Blue Jays proud of season's accomplishments
KANSAS CITY -- The Blue Jays were never going to be satisfied with anything less than a World Series title, but when the dust settles and the disappointment subsides, they'll look back on this season with pride.
Toronto's run officially came to an end Friday night with a 4-3 loss to the Royals in Game 6 of the American League Championship Series. But the fact that the Blue Jays appeared in the postseason at all is an accomplishment that should not be taken for granted.
This was a franchise that went 22 years between appearances in the postseason. There was an entire generation of fans that had never seen their team play meaningful baseball in September, let alone October. The Blue Jays wanted more than that, the fans wanted more than that, but there were plenty of moments along the way that should be cherished.
"I think the future is bright in Canada for baseball," Blue Jays catcher Russell Martin said. "We had a tremendous year. It definitely didn't have the finish that we wanted, but we're definitely going to hold our heads high. I'm proud of the group that we have. I'm proud of how we fought."
The 2015 season will be remembered as the year baseball exploded in Toronto and across Canada. Attendance started to rise in 2013, but this was the year that everything came together. Blue Jays fans have been saying for years that if the club put a competitive product on the field, they would come to the ballpark in droves. In the end, they were proven right.
Toronto finished the year by selling out all but one of its final 30 home games. The television ratings on Sportsnet set records not just for baseball but for any program in the network's history. In the ALCS, there were more people watching Games 3, 4 and 5 on television north of the border than in the United States. That's unheard of.
It's easy to see why the country embraced this Blue Jays squad. There was the AL MVP Award candidate Josh Donaldson, the longtime franchise star Jose Bautista, the personable and witty R.A. Dickey, Edwin Encarnacion's "Ed-Wing" home run trot, the hometown star Martin, the underdogs, in Chris Colabello and Marco Estrada. The list goes on and on.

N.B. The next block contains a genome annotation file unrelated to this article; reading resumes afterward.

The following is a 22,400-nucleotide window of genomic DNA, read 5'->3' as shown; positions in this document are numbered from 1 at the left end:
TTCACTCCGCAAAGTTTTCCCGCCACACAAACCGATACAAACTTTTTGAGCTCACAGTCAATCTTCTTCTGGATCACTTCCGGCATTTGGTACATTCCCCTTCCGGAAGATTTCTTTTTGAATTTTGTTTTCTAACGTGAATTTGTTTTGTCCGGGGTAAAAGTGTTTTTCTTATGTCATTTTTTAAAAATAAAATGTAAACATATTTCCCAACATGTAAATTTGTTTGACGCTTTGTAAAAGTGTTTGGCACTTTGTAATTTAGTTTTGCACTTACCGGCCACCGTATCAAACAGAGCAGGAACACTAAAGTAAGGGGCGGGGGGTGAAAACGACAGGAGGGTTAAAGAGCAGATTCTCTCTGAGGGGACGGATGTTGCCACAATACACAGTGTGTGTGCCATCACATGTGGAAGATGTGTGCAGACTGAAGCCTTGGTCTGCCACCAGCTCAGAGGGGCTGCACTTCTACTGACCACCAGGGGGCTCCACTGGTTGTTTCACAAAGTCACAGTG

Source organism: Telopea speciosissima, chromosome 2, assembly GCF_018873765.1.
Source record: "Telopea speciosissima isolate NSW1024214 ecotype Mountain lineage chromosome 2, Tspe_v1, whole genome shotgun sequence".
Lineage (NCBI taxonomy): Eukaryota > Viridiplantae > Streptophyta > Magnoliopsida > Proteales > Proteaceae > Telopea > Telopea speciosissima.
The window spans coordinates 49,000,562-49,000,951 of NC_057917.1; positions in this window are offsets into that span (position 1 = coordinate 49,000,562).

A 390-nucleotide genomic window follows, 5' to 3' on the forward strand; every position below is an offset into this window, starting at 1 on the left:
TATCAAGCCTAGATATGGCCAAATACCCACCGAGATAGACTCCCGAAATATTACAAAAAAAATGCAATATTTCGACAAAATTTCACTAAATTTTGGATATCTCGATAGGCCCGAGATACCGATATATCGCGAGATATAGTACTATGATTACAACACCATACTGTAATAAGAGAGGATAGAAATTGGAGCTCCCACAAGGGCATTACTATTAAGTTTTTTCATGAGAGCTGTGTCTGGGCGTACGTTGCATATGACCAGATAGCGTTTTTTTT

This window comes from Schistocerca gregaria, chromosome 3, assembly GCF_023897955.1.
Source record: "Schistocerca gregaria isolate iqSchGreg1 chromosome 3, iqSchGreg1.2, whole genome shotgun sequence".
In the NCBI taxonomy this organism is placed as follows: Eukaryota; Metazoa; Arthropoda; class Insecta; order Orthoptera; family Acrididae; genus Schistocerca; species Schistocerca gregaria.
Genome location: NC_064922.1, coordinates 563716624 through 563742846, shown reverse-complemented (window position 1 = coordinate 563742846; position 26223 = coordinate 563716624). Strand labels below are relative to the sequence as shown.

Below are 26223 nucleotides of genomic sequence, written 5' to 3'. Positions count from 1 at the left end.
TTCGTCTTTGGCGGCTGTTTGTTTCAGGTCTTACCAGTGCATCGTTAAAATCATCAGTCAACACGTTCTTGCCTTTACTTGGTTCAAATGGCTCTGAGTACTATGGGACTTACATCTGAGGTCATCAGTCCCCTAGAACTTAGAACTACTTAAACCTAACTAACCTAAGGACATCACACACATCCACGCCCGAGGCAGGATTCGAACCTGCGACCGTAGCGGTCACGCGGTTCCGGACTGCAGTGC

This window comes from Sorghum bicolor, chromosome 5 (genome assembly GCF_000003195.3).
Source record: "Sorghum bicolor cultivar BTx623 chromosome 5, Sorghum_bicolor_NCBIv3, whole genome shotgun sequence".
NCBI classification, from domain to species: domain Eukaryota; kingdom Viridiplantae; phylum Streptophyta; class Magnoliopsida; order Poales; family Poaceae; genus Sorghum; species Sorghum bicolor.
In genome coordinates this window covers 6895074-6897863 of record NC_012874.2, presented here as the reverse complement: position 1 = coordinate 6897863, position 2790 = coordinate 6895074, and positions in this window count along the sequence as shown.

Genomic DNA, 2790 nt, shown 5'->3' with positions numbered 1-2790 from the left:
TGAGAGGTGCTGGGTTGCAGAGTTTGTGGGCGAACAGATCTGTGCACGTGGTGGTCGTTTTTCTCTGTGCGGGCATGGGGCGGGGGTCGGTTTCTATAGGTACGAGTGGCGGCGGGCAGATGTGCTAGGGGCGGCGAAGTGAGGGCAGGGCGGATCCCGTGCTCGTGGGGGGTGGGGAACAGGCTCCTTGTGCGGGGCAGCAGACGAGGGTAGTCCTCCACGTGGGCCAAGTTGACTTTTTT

More importantly, after so many years of unmet expectations, this was the group that lived up to the hype. Over the last two decades, there were countless number of rebuilds, big signings, promises made, results never delivered. All of that changed in 2015.
"It's been an amazing season," Donaldson said. "Obviously we wanted it to continue, but there are so many guys in here that stepped up and became better players and really contributed throughout the entire year. It's been a fun ride."
The way Toronto's season went, it's almost easy to forget that just three months ago, this type of run into the postseason would have seemed impossible. The Blue Jays were 50-51 on July 28, and eight games out of first place in the AL East.
What happened next changed the city and helped completely transform an organization. The Blue Jays pulled off blockbuster trades for David Price and Troy Tulowitzki, they added role players Ben Revere and Mark Lowe. The end result was a 43-18 record over the final two months of the regular season.
It all happened so fast and ended just as quickly. The ultimate goal wasn't achieved, but there's an AL East banner hanging from the rafters at Rogers Centre, and there was an improbable 0-2 comeback over the Rangers in the AL Division Series to remember.
It's over now, too soon for some, but what a ride.
"This city, the fans, the organization, our team, have so much to be proud of," Dickey said. "To be one of the last three teams, the best last three teams in the world, is pretty awesome. It's so fresh right now, it's hard to be satisfied with your season, but I think in a day or two, I'll be happy we got as far as we did. But all of us in here feel like we should be moving on."